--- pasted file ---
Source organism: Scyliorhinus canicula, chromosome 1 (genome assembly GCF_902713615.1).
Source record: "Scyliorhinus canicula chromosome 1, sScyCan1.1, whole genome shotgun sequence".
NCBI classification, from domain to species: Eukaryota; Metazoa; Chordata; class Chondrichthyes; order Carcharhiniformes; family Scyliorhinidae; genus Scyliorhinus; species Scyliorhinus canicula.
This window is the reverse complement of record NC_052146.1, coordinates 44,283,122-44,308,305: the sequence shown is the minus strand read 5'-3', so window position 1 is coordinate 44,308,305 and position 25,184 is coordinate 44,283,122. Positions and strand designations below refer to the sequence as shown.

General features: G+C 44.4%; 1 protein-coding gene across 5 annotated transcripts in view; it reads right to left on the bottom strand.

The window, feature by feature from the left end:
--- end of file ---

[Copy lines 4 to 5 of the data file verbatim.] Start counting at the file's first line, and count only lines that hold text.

This window is the reverse complement of record NC_052146.1, coordinates 44,283,122-44,308,305: the sequence shown is the minus strand read 5'-3', so window position 1 is coordinate 44,308,305 and position 25,184 is coordinate 44,283,122. Positions and strand designations below refer to the sequence as shown.

General features: G+C 44.4%; 1 protein-coding gene across 5 annotated transcripts in view; it reads right to left on the bottom strand.